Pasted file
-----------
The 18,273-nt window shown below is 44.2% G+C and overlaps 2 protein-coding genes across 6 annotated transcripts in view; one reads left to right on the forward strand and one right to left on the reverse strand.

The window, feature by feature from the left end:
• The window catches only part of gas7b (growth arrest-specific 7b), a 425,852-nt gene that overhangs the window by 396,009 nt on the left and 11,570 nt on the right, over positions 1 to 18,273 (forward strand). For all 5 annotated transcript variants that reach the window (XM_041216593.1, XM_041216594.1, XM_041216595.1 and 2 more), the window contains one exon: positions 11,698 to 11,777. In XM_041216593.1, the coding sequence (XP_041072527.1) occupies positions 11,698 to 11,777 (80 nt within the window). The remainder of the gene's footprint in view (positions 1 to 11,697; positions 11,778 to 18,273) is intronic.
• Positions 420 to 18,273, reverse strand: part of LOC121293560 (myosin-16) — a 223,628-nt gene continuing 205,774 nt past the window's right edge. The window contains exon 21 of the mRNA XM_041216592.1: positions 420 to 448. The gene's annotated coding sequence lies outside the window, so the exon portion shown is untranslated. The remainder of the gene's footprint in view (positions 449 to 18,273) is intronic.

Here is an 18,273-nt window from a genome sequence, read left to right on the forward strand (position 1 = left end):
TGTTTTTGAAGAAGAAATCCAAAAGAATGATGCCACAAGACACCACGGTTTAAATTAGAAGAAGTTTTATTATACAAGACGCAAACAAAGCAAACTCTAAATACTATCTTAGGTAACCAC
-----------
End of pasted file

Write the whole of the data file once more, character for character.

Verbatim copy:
The 18,273-nt window shown below is 44.2% G+C and overlaps 2 protein-coding genes across 6 annotated transcripts in view; one reads left to right on the forward strand and one right to left on the reverse strand.

The window, feature by feature from the left end:
• The window catches only part of gas7b (growth arrest-specific 7b), a 425,852-nt gene that overhangs the window by 396,009 nt on the left and 11,570 nt on the right, over positions 1 to 18,273 (forward strand). For all 5 annotated transcript variants that reach the window (XM_041216593.1, XM_041216594.1, XM_041216595.1 and 2 more), the window contains one exon: positions 11,698 to 11,777. In XM_041216593.1, the coding sequence (XP_041072527.1) occupies positions 11,698 to 11,777 (80 nt within the window). The remainder of the gene's footprint in view (positions 1 to 11,697; positions 11,778 to 18,273) is intronic.
• Positions 420 to 18,273, reverse strand: part of LOC121293560 (myosin-16) — a 223,628-nt gene continuing 205,774 nt past the window's right edge. The window contains exon 21 of the mRNA XM_041216592.1: positions 420 to 448. The gene's annotated coding sequence lies outside the window, so the exon portion shown is untranslated. The remainder of the gene's footprint in view (positions 449 to 18,273) is intronic.

Here is an 18,273-nt window from a genome sequence, read left to right on the forward strand (position 1 = left end):
TGTTTTTGAAGAAGAAATCCAAAAGAATGATGCCACAAGACACCACGGTTTAAATTAGAAGAAGTTTTATTATACAAGACGCAAACAAAGCAAACTCTAAATACTATCTTAGGTAACCAC